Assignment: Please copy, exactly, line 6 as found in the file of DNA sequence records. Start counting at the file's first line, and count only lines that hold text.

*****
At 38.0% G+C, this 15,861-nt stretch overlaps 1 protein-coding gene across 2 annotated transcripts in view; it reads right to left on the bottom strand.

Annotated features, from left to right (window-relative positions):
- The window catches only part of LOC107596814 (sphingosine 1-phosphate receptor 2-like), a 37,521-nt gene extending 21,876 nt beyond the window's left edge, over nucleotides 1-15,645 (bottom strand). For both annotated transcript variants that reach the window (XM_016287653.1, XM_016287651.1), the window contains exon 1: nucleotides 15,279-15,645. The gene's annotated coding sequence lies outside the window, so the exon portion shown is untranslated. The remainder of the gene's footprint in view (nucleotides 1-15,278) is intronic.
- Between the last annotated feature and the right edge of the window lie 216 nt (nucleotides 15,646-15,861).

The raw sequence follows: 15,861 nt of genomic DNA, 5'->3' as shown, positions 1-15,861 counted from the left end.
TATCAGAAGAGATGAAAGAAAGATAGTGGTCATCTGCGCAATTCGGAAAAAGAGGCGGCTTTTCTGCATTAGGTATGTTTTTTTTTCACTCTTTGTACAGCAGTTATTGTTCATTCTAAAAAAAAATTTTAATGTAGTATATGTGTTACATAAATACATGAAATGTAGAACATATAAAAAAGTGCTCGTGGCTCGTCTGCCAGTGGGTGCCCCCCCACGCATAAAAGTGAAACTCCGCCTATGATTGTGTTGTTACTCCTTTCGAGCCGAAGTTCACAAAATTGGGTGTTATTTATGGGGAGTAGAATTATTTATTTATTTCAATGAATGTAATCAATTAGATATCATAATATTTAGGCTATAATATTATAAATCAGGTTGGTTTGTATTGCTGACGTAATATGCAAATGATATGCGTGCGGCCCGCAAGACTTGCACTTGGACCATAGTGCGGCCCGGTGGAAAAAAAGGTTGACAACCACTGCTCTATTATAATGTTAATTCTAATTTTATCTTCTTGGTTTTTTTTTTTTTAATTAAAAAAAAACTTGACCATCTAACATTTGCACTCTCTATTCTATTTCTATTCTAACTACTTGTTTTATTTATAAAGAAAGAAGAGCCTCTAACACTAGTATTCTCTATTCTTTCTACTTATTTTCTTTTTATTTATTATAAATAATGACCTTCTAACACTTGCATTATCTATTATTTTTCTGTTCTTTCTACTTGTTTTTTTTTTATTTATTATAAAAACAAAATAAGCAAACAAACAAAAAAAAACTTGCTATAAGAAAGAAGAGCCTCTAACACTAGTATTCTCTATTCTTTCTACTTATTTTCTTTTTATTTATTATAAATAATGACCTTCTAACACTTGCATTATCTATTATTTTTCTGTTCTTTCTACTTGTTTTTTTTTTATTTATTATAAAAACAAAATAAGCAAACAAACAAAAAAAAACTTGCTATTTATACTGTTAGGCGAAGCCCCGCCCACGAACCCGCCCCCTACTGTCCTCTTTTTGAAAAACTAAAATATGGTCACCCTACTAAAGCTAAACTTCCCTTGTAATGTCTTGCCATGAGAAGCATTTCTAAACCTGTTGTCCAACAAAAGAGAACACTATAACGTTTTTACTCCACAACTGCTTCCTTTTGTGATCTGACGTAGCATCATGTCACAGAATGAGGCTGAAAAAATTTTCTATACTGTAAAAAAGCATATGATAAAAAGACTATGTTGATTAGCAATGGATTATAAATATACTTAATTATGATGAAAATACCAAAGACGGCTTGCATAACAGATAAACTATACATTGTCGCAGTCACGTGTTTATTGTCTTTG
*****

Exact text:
TATCAGAAGAGATGAAAGAAAGATAGTGGTCATCTGCGCAATTCGGAAAAAGAGGCGGCTTTTCTGCATTAGGTATGTTTTTTTTTCACTCTTTGTACAGCAGTTATTGTTCATTCTAAAAAAAAATTTTAATGTAGTATATGTGTTACATAAATACATGAAATGTAGAACATATAAAAAAGTGCTCGTGGCTCGTCTGCCAGTGGGTGCCCCCCCACGCATAAAAGTGAAACTCCGCCTATGATTGTGTTGTTACTCCTTTCGAGCCGAAGTTCACAAAATTGGGTGTTATTTATGGGGAGTAGAATTATTTATTTATTTCAATGAATGTAATCAATTAGATATCATAATATTTAGGCTATAATATTATAAATCAGGTTGGTTTGTATTGCTGACGTAATATGCAAATGATATGCGTGCGGCCCGCAAGACTTGCACTTGGACCATAGTGCGGCCCGGTGGAAAAAAAGGTTGACAACCACTGCTCTATTATAATGTTAATTCTAATTTTATCTTCTTGGTTTTTTTTTTTTTAATTAAAAAAAAACTTGACCATCTAACATTTGCACTCTCTATTCTATTTCTATTCTAACTACTTGTTTTATTTATAAAGAAAGAAGAGCCTCTAACACTAGTATTCTCTATTCTTTCTACTTATTTTCTTTTTATTTATTATAAATAATGACCTTCTAACACTTGCATTATCTATTATTTTTCTGTTCTTTCTACTTGTTTTTTTTTTATTTATTATAAAAACAAAATAAGCAAACAAACAAAAAAAAACTTGCTATAAGAAAGAAGAGCCTCTAACACTAGTATTCTCTATTCTTTCTACTTATTTTCTTTTTATTTATTATAAATAATGACCTTCTAACACTTGCATTATCTATTATTTTTCTGTTCTTTCTACTTGTTTTTTTTTTATTTATTATAAAAACAAAATAAGCAAACAAACAAAAAAAAACTTGCTATTTATACTGTTAGGCGAAGCCCCGCCCACGAACCCGCCCCCTACTGTCCTCTTTTTGAAAAACTAAAATATGGTCACCCTACTAAAGCTAAACTTCCCTTGTAATGTCTTGCCATGAGAAGCATTTCTAAACCTGTTGTCCAACAAAAGAGAACACTATAACGTTTTTACTCCACAACTGCTTCCTTTTGTGATCTGACGTAGCATCATGTCACAGAATGAGGCTGAAAAAATTTTCTATACTGTAAAAAAGCATATGATAAAAAGACTATGTTGATTAGCAATGGATTATAAATATACTTAATTATGATGAAAATACCAAAGACGGCTTGCATAACAGATAAACTATACATTGTCGCAGTCACGTGTTTATTGTCTTTG